September 15, 2013

Burning Man: “Amazing Time Lapse of 2013 seen from 4 miles away.” (video)

Burning Man 2013 Time-Lapse: Seen Miles Away From A Mountain Top.

All the creativity, magic, LEDs, bikes, hedonism, partying, drugs, dust and community of Burning Man—seen from four miles away, on speed:

“This video captures Burning Man 2013 from an elevation of 5495 feet above sea level and over 4 linear miles from the center of Black Rock City. Old Razorback, aka Trego Peak, provides a unique vista of this incredible annual event. Climbing to the peak of Old Razorback has become a challenging and rewarding tradition for our team. This is a view that most will never experience in person. It is our passion to share it with the world through the lens of a camera. Climbing 1,888 feet in less than a mile over steep, unstable mountainside is a dangerous and exhilarating mission. This year we deployed cameras during the build week, capturing the growth of the city and ending it the night of the burn. We express gratitude to the family and friends that joined us for this epic climb. We could not do it alone. Many thanks to our team this year: Mark Phipps, John Phipps, Dallon Phipps, Kevin Johnson & Meghan Johnson. We also offer heartfelt thanks to OpenOptics, Eric Polin and Dusty Nix for designing such an incredible sound score for this year’s rendition.”

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lindseywenzelblog Sep 27, 2013 3:08pm

That's pretty incredible. I've listed going to Burning Man as something I want to do on my list of '30 Before 30.'

Jason Phipps Sep 17, 2013 11:19am

I should agree, BM is a bizarre spectacle; especially within the boundaries of the event. We offer a bird's-eye view of the cumulative energy. Thank you for this endorsement Karen. It’s really no different than capturing the cacophony of any city from afar. I say this humbly as someone that has done so rigorously, over time; and the time-lapse thing matters when it comes to perspective. Dallas, San-Fran, Las Vegas; these are all spectacles; beautiful feats of human will and ingenuity. Somehow, Black Rock City presents most gloriously every year. It’s the one place I schedule rigorously on my calendar, come hell or high water to capture. When you think about it, it’s likely to be the most beautiful and vibrant city on the planet for a week. It's not a place of sustainable economy (despite the fleeting and overly-optimistic notions of many of it's transient attendees). If the inhabitants of BRC were required to subsist for over 30 days, the majority would flea or perish. Still, it's lovely to see the passion of people’s creative endeavors manifesting on such a large scale. The expectations of these inhabitants are calibrated against the known half-life of the city; everyone knows it will be gone in a week or so. I'm still convinced that people seeking to create art and inspiration are on the correct path. I’m cut from the cloth of pragmatic and frugal pioneers, so I’m constrained for a while to watch with my loved-ones from a distance; longing to join the celebration, but conditionally begging sustainability/maturity. I’d love to live in a world where there exists this strange and beautiful place: once a year sincere people congregate creating something beautiful. I’m thrilled to live in a world where that actually exists. Thank you forefathers and pilgrims for carving that path; giving us this luxury, this space to experiment. Burning Man is one of the most important and stunning phenomena of our generation, especially in the North American West. Please pause dear wise-ones, and remember that this event is historically unprecedented in purpose, scale and grandeur upon the landscape of our species’ history. There has been nothing like it. That alone gives credence to its inherent value.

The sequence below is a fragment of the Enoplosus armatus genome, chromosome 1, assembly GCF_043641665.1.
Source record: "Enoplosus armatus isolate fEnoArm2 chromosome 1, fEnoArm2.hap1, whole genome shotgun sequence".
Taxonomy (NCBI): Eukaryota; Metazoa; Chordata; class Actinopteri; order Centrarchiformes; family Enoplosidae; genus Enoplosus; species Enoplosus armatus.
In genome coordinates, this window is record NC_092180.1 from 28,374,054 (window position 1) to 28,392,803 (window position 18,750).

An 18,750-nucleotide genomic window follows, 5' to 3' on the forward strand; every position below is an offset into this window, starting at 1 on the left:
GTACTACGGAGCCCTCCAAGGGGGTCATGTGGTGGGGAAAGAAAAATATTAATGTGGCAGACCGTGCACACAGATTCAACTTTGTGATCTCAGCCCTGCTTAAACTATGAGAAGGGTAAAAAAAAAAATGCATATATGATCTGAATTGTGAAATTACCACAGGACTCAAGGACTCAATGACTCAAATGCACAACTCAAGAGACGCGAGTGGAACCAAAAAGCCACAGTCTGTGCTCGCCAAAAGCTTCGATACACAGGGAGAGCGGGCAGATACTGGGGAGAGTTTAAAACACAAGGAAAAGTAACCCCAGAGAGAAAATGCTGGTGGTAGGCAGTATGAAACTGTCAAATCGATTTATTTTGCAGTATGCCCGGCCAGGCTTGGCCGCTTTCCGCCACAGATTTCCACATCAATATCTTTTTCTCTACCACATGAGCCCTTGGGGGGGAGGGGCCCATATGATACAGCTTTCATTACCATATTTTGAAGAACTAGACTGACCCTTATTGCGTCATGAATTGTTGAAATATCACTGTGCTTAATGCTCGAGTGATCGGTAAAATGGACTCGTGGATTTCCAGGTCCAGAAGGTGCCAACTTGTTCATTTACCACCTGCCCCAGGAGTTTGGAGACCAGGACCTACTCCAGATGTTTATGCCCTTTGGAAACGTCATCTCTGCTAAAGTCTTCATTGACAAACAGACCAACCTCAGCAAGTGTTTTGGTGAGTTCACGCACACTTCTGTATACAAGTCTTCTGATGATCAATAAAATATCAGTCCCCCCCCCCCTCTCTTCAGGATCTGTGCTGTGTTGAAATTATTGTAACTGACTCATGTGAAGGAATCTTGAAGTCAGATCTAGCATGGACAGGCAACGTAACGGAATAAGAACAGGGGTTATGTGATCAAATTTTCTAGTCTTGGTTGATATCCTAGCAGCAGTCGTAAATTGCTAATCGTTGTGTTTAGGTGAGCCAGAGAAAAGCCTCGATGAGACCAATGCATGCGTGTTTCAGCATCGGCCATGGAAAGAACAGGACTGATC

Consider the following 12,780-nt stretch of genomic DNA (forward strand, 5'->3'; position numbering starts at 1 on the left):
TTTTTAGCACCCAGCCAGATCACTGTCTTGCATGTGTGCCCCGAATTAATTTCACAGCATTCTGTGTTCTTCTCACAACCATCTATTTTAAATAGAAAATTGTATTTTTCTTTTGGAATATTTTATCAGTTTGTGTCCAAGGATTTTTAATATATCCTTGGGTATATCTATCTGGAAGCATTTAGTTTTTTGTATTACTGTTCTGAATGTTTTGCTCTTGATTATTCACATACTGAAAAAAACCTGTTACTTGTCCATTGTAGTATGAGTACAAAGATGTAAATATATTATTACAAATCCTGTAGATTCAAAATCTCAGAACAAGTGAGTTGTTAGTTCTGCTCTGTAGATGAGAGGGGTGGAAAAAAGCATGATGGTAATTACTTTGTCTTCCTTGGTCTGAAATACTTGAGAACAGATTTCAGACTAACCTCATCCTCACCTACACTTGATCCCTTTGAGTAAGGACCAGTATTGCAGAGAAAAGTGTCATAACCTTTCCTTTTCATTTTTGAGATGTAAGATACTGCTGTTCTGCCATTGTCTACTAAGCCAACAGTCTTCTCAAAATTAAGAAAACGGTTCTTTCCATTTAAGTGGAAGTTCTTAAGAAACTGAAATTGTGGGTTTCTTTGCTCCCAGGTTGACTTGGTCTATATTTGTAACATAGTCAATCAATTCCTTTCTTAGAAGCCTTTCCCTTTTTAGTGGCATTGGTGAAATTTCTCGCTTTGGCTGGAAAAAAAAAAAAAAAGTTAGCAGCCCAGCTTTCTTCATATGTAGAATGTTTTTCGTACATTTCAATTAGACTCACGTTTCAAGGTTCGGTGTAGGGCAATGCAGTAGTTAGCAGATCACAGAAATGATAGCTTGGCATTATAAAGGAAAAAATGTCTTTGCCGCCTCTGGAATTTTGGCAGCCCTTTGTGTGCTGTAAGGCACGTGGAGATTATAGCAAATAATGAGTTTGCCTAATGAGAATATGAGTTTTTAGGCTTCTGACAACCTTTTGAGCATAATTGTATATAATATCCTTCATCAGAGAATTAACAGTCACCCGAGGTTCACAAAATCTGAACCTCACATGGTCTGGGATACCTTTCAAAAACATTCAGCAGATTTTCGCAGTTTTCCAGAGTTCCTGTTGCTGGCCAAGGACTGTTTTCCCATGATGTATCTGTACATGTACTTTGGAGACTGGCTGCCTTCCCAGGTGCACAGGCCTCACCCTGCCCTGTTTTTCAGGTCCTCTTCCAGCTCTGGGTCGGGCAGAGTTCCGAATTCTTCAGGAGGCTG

Jason Phipps

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